When the Diocese of Kansas City ~ St. Joseph reported its concerns about Father Shawn Ratigan to the Kansas City Police Department on May 12, we set into motion a series of events that have provoked feelings of concern, anger and shame.

During the last two weeks, I have learned facts that I had not previously known. As Bishop, I owe it to people to say, “Things must change.”

I must also acknowledge my own failings.

Yesterday evening, I read, for the first time, the memorandum prepared in May 2010 by our principal at St. Patrick School. There, she reported her concerns about Shawn Ratigan’s inappropriate behavior with children at her school.

In the following days, Diocesan Vicar General Msgr. Murphy gave me a brief verbal summary of the report and his meeting with Shawn Ratigan, which had occurred immediately after the report was received. Msgr. Murphy told me that he had thoroughly discussed these concerns with Shawn Ratigan, and how he was to change his behaviors.

Shawn Ratigan expressed both the willingness and the desire to make these changes.
To the best of my knowledge, no one on my staff, other than Msgr. Murphy, read the report. Hindsight makes it clear that I should have requested from Msgr. Murphy an actual copy of the report. And, so, I also have to change. Please understand that at the time of the May 2010 report, we had no knowledge of any inappropriate photographs or images in Shawn Ratigan’s possession. Those were not discovered until December 2010.

How will we change?

I already have met with the people of the St. Patrick Parish community, priests of the diocese, diocesan staff, and the chair of the Independent Review Board. As a result of these meetings, I have asked the Independent Review Board to expand its role in receiving and evaluating reports of misconduct with children. I will be meeting with others, to determine how best to change our internal structure, reporting and procedures. The changes could be unsettling but, more than ever, I realize that they are necessary.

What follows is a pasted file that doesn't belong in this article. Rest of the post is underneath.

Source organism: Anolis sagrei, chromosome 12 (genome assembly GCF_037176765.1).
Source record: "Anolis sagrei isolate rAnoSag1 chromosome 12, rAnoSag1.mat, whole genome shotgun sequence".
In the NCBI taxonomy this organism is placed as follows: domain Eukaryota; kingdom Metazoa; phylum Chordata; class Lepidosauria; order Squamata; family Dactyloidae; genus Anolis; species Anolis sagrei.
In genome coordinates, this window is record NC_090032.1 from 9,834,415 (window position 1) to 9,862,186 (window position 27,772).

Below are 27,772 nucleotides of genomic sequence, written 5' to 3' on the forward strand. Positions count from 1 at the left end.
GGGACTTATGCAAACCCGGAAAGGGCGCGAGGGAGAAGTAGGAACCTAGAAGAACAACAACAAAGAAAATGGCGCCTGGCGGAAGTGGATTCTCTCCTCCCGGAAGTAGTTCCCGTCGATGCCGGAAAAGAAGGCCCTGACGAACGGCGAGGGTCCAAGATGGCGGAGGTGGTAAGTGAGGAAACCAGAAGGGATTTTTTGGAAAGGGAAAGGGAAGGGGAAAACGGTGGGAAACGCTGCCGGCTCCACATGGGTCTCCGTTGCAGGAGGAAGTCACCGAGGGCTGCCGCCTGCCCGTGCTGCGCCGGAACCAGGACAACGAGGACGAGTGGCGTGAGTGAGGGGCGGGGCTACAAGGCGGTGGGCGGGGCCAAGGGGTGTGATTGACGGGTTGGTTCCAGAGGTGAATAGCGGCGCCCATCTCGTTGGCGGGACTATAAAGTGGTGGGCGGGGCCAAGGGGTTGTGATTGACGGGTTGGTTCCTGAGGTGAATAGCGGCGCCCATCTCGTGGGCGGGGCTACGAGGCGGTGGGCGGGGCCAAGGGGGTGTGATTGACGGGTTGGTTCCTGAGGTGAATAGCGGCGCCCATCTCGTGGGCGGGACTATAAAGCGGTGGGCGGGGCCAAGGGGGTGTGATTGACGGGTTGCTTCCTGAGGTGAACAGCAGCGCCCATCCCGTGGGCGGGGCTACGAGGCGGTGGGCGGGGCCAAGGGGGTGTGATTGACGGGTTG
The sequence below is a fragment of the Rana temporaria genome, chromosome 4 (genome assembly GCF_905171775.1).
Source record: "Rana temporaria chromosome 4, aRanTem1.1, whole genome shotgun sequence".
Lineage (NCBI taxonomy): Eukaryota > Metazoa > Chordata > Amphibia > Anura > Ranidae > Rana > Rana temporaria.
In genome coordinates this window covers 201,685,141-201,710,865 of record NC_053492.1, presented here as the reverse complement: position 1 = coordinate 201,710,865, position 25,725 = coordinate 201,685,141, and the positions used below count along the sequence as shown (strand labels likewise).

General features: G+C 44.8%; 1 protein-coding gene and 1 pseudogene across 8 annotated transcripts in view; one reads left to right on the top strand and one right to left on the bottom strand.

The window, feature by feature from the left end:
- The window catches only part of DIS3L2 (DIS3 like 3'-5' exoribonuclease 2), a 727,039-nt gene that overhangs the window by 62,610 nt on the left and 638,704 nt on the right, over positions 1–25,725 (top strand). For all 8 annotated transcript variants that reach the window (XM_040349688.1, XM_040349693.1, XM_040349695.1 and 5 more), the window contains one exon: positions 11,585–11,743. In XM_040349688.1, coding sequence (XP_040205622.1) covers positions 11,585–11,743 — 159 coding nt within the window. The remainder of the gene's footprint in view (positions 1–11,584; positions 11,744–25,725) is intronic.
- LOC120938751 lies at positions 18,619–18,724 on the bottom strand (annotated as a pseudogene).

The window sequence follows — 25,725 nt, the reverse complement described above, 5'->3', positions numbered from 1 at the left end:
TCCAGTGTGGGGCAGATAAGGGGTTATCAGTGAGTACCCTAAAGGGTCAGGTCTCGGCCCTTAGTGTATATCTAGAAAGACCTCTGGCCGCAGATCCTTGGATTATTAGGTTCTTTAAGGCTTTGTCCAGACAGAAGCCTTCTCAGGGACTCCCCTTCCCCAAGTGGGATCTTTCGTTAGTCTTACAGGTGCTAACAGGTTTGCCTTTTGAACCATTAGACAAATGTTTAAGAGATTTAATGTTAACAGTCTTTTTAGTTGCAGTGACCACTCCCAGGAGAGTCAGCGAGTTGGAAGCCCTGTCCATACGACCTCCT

Please pray for me in these resolutions. And, let us pray for each other in these difficult days.

Where the New York Times fails is in leaving out the very important point that the diocese did contact the police immediately after learning of questionable images from a computer technician.

More accurate accounting of the sequence of events can be found in reporting from the time. In point of fact, the diocese contacted the police the day after they learned from a computer tech that there were troubling images on Father Ratigan's computer. Neither the police nor church counsel thought the images were actionable.

Captain Steve Young explained, “A member of the Diocese contacted a member of this department and told that member of the department that they'd found a computer and on that computer was a single image of a naked young girl."

The Diocese asked if the photos were pornographic.

He continued, “The answer to that is no, it is not child porn. It is not a prosecutable offense."

Bishop Robert Finn said in a statement Friday, the Diocese did seek advice from its legal council. Finn said, “The photographs did not constitute pornography as they did not depict sexual conduct or contact."

Now, Finn regrets not pushing for a full investigation.

The situation was further complicated when Father Ratigan unsuccessfully attempted suicide upon discovery of his digital of images. After that he was sent for psychiatric evaluation. The diocese also ordered him to stay away from children -- another item that seems to get dropped from much of the reporting. The above cited New York Times article claims Father Ratigan was able to attend multiple events with children present. What it ignores is that it was Ratigan's violation of his order to stay away from such events that precipitated further investigation from the diocese.